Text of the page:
Let’s face it, selecting a trustee or trust company is probably not high on your “to do” list. It’s a safe bet there are more pressing matters in your life right now than formulating a plan to take care of your loved ones when you pass away or in the event that you are unable to handle your own affairs.
If you feel that way, rest assured you’re not alone. A 2017 survey by Caring.com showed only 42 percent of adults have a will or living trust. For Generation Xers (ages 37-52) the figure is 36 percent and for Baby Boomers (ages 53-71) it’s 58 percent. Not surprisingly, procrastination is the primary reason (“I just haven’t gotten around to it”) for 47 percent of the respondents who said they don’t have a trust or will.
Many people delay their estate planning until faced with a health crisis. Unfortunately, during that time certain factors affecting your planning may make the timing less than optimal. By planning ahead, you will be in a much better position to take care of your family and execute a thoughtful plan that considers your current investment risk tolerance and future needs, is tax efficient and is easier for all, including your loved ones, to understand.
If your plans include a professional (corporate) trustee, here are three factors to consider to help you to make an informed decision when selecting a trust company:
Local presence, boots on the ground
It may sound obvious but first look in your own backyard when selecting a trust company. Make sure you can talk in-person to your trust officer, investment officer and others to help you or your beneficiaries make decisions. All too often people will select a trust company only to find important decisions are being made at the corporate headquarters or regional office several states or hundreds of miles away. Impress upon the trust company the importance of being able to meet in person and talk directly with those empowered to make decisions regarding your trust. Your attorney or accountant may also appreciate the flexibility and convenience of being able to talk with a trust officer or investment officer face-to-face.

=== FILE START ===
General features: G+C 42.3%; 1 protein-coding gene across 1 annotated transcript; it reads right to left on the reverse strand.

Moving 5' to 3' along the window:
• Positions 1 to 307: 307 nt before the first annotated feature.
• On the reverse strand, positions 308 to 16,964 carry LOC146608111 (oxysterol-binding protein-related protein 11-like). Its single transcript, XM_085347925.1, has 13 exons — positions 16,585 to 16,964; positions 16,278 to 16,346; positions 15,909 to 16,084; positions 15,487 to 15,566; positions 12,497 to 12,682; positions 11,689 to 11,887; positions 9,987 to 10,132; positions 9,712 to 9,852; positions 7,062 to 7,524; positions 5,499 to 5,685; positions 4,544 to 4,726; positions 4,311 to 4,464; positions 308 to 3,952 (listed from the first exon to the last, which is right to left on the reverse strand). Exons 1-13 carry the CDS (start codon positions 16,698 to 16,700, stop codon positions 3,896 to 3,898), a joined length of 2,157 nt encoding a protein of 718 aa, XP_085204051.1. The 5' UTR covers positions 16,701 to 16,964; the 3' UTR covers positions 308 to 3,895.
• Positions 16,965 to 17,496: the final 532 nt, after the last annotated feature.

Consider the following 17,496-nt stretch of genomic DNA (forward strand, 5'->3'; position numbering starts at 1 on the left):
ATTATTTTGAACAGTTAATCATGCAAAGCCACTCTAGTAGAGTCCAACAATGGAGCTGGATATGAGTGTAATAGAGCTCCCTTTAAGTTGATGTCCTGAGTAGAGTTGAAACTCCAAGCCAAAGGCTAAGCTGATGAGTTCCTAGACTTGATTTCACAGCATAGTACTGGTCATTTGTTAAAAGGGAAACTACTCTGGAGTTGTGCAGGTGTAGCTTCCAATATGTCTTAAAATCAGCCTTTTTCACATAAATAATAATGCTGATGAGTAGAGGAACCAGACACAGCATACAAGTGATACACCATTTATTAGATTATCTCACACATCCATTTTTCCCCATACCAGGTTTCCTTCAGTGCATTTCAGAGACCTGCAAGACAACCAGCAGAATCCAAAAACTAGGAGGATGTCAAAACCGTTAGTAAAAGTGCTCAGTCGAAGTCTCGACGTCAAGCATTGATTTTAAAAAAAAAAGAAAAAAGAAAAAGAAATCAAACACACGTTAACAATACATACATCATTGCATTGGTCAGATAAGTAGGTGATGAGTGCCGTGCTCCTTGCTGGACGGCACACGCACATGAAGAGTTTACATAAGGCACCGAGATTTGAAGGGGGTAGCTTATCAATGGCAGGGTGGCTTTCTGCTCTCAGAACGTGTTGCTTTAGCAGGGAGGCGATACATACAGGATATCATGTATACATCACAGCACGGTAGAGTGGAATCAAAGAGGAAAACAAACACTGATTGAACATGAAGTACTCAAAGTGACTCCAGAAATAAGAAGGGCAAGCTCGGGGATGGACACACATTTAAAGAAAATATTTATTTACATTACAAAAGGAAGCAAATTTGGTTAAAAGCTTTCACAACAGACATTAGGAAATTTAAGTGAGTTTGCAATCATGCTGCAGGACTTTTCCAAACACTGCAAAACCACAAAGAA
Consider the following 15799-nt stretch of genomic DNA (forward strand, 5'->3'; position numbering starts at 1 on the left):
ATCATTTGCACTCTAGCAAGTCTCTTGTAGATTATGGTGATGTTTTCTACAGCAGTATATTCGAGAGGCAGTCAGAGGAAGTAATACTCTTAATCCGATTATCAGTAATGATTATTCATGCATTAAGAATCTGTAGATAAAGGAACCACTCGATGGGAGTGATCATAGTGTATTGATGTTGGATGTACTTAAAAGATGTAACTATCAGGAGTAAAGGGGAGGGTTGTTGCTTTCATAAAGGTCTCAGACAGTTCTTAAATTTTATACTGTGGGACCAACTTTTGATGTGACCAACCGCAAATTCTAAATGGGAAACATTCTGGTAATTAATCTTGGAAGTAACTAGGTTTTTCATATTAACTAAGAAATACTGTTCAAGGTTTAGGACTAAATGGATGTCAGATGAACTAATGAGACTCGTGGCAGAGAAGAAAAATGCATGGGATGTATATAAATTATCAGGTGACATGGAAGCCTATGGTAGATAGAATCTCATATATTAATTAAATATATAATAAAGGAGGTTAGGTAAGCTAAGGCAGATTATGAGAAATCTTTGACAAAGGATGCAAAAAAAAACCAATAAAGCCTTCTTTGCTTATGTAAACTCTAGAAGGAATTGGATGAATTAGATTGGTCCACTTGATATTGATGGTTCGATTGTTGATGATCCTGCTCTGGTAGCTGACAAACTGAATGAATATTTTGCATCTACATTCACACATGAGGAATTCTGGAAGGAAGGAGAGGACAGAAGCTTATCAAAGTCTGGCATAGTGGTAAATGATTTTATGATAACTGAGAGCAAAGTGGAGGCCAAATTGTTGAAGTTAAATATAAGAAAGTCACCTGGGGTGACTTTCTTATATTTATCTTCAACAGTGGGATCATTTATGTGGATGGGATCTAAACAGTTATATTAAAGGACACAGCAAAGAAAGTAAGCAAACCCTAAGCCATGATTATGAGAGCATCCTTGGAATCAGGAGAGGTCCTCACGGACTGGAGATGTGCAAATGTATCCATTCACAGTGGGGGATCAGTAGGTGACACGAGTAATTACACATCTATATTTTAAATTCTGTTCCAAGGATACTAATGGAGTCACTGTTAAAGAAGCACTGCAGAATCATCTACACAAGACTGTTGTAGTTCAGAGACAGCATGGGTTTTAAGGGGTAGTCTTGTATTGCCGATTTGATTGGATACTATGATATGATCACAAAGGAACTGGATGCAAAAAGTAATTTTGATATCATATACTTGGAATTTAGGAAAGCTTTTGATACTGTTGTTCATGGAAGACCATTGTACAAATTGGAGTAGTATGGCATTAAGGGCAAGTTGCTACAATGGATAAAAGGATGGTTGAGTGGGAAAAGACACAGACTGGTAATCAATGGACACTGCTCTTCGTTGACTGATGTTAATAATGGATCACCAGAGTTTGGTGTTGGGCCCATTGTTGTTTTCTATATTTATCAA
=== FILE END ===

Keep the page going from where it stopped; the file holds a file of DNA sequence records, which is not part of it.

Broad geographic footprint
Over the past year, there have been many significant changes in income tax and federal and state estate tax rules and regulations. At the same time, we live in a very mobile society. The odds are pretty high the beneficiaries of your trust and the person you want as trustee may not live in your state. It’s important that your trust company, as well as any other professional services firm including an accounting or law firm, has the expertise to know how the various federal, state and local rules and regulations can impact your trust and investments.
Access to investment, tax and legal professionals
The increase in the stock market over the past several of decades has changed the nature of the trust business. Many older, high net worth individuals may have significant wealth in stocks and bonds. Those clients may need customized or more sophisticated wealth management and tax planning strategies. Having access to wealth advisors and tax professionals is crucial to carrying out your plan and the administration of your trust as you intended.
Choosing the right trust company doesn’t have to be daunting, and by considering these factors you should be in a much better position to partner with the right person and the right firm so that you can be confident that your loved ones will have the benefit of their expert advice.